it's early afternoon we all hang around until 1:30 p.m. and listen for the
thump of the mail as it's tossed inside the door downstairs. Michel always
gets a letter or two, every day, and his Montreal newspaper. Greg gets things
from universities and I usually end up with library notices.
Meanwhile Cat is sleeping on the radiator in Greg's room, or if it's
sunny, on the wide windowsill beside his desk. Petercat comes in hungry,
mieuws until he's fed, and then goes to sleep in Olivia's old red armchair
in the hall. Greg's two rooms are tidy - large bed flat on the floor under
a very low-silled window, covered with a red woven thing. Many books, sound
of typing or else of pots scraping in the kitchen as somebody cooks, with
a speaker from the phonograph led in for company. Smells of all kinds -
a lot of oatmeal smells when Greg cooks and baked potato smells when Michel
Wednesday February 21, Ottawa
Back at the big house on Monkland Avenue, having an aperitif before dinner,
while Neil talks expansively about the fall of the Liberals - he was there
the night it happened, as he's advising Sharp and spends his days in conference
with the hysterical politicians trying to see how to save the party - funny
stories, worries, prejudices, opinions. I feel left out in a family so political,
because I've not a shred of political feeling. But this crisis has resemblances
to a novel: here's Sharp, finance minister and maybe the next Prime Minister
- that walking cadaver! - surrounded by an entourage who've staked their
next two months' salary and maybe future, on Sharp remaining a candidate.
Threats of his resignation? But the money contributed! All these people
from Vancouver! From Halifax! And the field mustn't be left open to Trudeau!
That Trudeau! Suddenly Canadian politics are dramatic, and the line-up for
the visitors' gallery at the House is like a line-up for a football game.
Red headlines for newspapers for three days now. The house full of newspapers,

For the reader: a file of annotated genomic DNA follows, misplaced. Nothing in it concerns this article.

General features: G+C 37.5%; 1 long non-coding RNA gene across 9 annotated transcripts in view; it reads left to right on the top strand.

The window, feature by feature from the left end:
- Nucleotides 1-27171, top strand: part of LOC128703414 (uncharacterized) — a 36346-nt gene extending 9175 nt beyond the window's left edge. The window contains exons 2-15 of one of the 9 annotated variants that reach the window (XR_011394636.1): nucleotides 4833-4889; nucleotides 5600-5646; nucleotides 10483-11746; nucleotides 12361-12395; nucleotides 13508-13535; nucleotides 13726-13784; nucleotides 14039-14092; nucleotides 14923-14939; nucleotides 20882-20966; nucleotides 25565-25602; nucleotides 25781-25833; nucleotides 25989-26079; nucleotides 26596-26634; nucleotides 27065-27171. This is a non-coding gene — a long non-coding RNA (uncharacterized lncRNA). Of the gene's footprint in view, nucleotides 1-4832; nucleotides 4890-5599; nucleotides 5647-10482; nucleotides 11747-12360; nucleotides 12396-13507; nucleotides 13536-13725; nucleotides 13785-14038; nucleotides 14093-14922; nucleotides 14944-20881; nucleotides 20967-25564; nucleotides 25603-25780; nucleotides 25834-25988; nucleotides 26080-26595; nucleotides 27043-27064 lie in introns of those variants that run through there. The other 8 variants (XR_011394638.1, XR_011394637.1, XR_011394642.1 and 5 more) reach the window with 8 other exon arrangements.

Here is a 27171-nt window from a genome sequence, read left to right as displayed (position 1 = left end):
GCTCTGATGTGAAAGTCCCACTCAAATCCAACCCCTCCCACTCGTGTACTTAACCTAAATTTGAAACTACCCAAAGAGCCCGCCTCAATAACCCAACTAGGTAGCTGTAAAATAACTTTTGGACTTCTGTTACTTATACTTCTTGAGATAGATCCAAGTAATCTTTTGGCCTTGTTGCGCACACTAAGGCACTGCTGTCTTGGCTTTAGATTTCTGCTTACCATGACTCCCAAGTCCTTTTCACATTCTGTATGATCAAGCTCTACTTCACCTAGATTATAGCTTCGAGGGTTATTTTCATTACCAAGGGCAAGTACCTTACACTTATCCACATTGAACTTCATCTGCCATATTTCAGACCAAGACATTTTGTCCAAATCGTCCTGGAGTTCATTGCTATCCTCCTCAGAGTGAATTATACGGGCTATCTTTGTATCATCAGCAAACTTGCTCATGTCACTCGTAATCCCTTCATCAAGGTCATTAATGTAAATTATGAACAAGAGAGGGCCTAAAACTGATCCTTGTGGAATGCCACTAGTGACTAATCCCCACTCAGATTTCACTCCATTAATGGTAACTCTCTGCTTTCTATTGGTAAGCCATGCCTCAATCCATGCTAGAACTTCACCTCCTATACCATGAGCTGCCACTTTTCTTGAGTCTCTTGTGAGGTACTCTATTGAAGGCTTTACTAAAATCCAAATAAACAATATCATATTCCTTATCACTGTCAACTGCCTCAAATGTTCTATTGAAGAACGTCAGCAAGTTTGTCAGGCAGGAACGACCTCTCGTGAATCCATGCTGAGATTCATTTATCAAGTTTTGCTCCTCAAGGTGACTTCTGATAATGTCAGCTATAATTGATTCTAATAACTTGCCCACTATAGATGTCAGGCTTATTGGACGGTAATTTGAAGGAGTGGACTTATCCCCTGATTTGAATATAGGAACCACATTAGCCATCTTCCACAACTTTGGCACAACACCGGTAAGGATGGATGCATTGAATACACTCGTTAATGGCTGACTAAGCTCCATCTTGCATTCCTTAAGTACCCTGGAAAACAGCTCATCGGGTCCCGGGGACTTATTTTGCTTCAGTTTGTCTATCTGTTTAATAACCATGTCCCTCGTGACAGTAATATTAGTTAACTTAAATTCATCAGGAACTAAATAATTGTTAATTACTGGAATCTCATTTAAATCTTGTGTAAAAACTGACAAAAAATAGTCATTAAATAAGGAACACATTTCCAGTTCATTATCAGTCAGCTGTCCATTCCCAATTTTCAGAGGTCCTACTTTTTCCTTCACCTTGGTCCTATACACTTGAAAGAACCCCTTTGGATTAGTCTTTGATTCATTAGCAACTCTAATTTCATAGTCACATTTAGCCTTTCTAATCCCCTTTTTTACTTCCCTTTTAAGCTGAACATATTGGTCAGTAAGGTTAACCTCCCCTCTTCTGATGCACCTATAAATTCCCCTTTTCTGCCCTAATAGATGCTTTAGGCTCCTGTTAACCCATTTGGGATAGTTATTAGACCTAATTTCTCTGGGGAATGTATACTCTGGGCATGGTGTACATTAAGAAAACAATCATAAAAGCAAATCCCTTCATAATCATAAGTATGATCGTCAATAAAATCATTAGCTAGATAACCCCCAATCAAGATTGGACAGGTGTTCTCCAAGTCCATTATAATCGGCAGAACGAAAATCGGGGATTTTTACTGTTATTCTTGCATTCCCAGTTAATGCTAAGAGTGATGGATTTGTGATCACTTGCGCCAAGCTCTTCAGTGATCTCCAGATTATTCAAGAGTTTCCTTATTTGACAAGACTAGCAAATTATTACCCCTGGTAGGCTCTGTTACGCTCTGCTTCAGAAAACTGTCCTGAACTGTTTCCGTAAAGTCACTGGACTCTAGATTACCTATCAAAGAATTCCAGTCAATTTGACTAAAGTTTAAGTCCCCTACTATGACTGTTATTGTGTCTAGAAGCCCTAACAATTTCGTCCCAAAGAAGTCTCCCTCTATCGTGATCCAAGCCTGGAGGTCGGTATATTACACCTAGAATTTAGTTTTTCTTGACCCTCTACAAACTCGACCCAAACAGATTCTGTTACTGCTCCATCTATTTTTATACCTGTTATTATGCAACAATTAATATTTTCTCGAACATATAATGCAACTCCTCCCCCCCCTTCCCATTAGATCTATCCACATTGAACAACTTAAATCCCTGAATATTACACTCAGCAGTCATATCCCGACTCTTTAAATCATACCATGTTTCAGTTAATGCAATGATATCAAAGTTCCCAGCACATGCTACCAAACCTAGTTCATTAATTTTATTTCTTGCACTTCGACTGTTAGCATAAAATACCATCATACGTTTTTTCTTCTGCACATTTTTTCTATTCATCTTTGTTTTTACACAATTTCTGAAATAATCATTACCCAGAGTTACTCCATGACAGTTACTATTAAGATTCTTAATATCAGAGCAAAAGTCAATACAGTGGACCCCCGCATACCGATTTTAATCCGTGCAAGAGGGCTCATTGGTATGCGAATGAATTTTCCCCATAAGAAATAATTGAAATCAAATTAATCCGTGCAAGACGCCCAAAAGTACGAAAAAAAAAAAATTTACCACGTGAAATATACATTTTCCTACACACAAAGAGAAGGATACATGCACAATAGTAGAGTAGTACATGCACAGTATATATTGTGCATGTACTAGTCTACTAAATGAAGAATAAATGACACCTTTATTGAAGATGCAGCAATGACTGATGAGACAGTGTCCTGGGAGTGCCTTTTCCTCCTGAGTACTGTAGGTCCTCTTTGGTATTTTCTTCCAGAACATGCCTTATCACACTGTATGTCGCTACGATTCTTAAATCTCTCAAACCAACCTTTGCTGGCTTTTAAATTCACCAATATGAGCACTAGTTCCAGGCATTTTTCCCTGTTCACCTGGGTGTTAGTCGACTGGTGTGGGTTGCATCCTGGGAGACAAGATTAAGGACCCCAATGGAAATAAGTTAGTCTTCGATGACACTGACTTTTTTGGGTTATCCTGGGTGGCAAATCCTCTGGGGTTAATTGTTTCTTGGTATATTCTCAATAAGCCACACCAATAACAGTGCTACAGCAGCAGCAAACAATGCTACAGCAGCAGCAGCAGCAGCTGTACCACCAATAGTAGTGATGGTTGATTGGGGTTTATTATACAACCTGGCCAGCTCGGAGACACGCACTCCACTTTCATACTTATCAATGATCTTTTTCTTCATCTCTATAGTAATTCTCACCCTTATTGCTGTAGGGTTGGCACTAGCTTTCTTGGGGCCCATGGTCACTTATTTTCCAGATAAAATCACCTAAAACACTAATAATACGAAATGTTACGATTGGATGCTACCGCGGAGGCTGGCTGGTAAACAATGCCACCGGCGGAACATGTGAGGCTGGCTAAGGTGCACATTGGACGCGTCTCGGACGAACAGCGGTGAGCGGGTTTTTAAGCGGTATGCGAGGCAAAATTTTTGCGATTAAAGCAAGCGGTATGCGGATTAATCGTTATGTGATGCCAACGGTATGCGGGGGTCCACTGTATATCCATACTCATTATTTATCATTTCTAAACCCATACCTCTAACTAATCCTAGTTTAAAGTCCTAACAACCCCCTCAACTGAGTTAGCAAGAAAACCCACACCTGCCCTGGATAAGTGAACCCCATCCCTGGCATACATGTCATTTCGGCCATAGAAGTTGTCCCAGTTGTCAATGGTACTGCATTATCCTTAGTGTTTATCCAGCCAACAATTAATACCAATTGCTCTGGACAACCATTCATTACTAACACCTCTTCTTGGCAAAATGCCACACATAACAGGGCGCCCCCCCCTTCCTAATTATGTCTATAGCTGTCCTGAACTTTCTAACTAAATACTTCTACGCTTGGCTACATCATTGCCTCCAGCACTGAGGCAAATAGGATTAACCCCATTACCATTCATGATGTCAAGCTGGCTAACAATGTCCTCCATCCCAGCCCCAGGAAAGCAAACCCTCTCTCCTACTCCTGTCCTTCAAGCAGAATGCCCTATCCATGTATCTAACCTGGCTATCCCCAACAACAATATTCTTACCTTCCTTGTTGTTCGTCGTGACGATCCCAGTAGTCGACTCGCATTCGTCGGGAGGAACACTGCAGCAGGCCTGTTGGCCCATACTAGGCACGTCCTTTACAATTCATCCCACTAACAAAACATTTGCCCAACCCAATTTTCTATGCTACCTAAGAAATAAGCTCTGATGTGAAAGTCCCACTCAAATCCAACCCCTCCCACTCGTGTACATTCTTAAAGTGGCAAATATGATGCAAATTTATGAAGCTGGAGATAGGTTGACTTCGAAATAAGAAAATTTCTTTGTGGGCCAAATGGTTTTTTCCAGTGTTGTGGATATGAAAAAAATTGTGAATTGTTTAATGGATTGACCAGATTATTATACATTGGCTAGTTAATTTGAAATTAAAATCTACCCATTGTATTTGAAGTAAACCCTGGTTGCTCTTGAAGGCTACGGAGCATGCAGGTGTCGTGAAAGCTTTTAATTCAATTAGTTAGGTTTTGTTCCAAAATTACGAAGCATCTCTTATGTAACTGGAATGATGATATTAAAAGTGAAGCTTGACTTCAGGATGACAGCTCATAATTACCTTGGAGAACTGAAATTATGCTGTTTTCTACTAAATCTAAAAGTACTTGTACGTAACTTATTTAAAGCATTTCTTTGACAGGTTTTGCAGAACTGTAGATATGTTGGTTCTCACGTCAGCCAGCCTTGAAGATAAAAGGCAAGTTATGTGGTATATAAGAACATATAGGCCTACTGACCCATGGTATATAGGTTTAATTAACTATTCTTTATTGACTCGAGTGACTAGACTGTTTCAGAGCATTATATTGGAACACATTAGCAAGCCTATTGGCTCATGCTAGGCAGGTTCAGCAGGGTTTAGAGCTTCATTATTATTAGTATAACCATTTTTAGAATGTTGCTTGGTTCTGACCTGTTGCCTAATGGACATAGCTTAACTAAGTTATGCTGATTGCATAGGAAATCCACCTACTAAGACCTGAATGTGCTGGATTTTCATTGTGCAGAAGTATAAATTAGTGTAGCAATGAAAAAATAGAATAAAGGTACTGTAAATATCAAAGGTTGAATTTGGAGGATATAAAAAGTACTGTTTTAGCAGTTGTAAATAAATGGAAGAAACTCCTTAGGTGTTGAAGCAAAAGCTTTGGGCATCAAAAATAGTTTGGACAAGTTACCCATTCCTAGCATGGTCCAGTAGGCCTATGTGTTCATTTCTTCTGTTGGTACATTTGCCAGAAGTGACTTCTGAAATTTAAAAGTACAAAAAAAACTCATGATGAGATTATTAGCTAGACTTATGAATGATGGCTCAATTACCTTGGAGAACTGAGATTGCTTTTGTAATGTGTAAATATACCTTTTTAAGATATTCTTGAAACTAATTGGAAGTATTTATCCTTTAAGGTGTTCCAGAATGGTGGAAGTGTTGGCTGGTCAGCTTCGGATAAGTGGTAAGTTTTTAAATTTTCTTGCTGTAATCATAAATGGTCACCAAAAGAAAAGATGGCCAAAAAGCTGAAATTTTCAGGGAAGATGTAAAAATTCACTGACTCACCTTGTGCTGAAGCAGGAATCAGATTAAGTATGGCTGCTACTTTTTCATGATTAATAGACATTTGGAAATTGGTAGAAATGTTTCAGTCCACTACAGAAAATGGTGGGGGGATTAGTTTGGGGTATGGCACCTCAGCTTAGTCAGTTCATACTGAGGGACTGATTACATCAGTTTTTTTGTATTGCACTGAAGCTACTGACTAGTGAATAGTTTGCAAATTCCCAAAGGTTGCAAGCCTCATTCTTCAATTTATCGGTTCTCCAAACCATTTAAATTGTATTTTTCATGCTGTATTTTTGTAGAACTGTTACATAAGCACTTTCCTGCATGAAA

Diefenbaker on television with his wattles quivering with glee. We'll have
to be sure to catch that newscast. Not me.
I hitchhiked here last Saturday morning from Kingston - a bright morning
with clean snow - but didn't remember to check for the temperature. It seemed
very cold, and although the sun was beautiful, there was a high wind drifting
snow across the hill overlooking Kingston - but I soon had one short ride,
then a quarter mile walk, then another short walk, a ride from two hippy-looking
friendly people whose baby couldn't, wouldn't, take her eyes off me the
whole time I was in the car.
Then a thin blond boy in a St Remy Motors towtruck, who told me of his
ambition to climb from garage mechanic to high school shop teacher: "Some
people can stay on that Dupont job, not me. I don't know if I can make it.
It's a long way to climb." Then a little man with a brown goatee and
wire rims, a red-cheeked kindly look - an Austrian, thirty years in Canada,
who'd come over as a young man when Canada was advertised as the land of
jobs for everyone - still had a heavy accent, broken speech with incongruously
colloquial expressions mixed with 'mit's and 'und's. His back seat was covered
with a blanket and full of knobs - he was a Raleigh traveler like the Raleigh
men who used to visit us. He talked about the families that still invite